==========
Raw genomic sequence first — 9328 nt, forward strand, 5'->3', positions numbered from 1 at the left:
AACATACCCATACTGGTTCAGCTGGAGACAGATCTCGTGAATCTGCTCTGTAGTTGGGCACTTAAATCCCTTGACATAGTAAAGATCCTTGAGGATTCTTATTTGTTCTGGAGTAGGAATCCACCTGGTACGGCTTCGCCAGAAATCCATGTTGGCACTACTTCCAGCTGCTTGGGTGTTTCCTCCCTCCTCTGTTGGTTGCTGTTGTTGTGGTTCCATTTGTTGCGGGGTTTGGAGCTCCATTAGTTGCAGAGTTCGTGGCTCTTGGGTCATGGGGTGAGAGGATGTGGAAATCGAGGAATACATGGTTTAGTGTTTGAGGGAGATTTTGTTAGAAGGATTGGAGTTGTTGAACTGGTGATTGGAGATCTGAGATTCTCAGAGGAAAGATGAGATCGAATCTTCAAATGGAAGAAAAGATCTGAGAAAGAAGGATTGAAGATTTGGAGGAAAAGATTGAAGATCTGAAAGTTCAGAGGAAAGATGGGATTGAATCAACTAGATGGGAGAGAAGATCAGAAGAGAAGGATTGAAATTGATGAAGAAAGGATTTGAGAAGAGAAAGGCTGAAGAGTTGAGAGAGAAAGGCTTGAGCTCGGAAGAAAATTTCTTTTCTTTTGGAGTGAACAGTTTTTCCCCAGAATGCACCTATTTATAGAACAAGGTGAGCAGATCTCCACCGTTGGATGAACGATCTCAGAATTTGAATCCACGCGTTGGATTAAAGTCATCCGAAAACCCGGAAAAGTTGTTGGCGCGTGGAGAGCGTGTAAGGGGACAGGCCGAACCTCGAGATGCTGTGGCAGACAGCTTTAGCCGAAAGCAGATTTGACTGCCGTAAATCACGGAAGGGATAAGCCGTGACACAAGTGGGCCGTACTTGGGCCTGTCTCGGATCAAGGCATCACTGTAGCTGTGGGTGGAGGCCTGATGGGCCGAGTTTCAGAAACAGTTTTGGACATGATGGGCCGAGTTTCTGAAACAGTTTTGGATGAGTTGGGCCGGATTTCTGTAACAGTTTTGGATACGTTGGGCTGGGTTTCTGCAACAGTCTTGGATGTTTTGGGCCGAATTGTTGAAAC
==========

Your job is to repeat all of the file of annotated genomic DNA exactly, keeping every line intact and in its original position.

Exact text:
Raw genomic sequence first — 9328 nt, forward strand, 5'->3', positions numbered from 1 at the left:
AACATACCCATACTGGTTCAGCTGGAGACAGATCTCGTGAATCTGCTCTGTAGTTGGGCACTTAAATCCCTTGACATAGTAAAGATCCTTGAGGATTCTTATTTGTTCTGGAGTAGGAATCCACCTGGTACGGCTTCGCCAGAAATCCATGTTGGCACTACTTCCAGCTGCTTGGGTGTTTCCTCCCTCCTCTGTTGGTTGCTGTTGTTGTGGTTCCATTTGTTGCGGGGTTTGGAGCTCCATTAGTTGCAGAGTTCGTGGCTCTTGGGTCATGGGGTGAGAGGATGTGGAAATCGAGGAATACATGGTTTAGTGTTTGAGGGAGATTTTGTTAGAAGGATTGGAGTTGTTGAACTGGTGATTGGAGATCTGAGATTCTCAGAGGAAAGATGAGATCGAATCTTCAAATGGAAGAAAAGATCTGAGAAAGAAGGATTGAAGATTTGGAGGAAAAGATTGAAGATCTGAAAGTTCAGAGGAAAGATGGGATTGAATCAACTAGATGGGAGAGAAGATCAGAAGAGAAGGATTGAAATTGATGAAGAAAGGATTTGAGAAGAGAAAGGCTGAAGAGTTGAGAGAGAAAGGCTTGAGCTCGGAAGAAAATTTCTTTTCTTTTGGAGTGAACAGTTTTTCCCCAGAATGCACCTATTTATAGAACAAGGTGAGCAGATCTCCACCGTTGGATGAACGATCTCAGAATTTGAATCCACGCGTTGGATTAAAGTCATCCGAAAACCCGGAAAAGTTGTTGGCGCGTGGAGAGCGTGTAAGGGGACAGGCCGAACCTCGAGATGCTGTGGCAGACAGCTTTAGCCGAAAGCAGATTTGACTGCCGTAAATCACGGAAGGGATAAGCCGTGACACAAGTGGGCCGTACTTGGGCCTGTCTCGGATCAAGGCATCACTGTAGCTGTGGGTGGAGGCCTGATGGGCCGAGTTTCAGAAACAGTTTTGGACATGATGGGCCGAGTTTCTGAAACAGTTTTGGATGAGTTGGGCCGGATTTCTGTAACAGTTTTGGATACGTTGGGCTGGGTTTCTGCAACAGTCTTGGATGTTTTGGGCCGAATTGTTGAAAC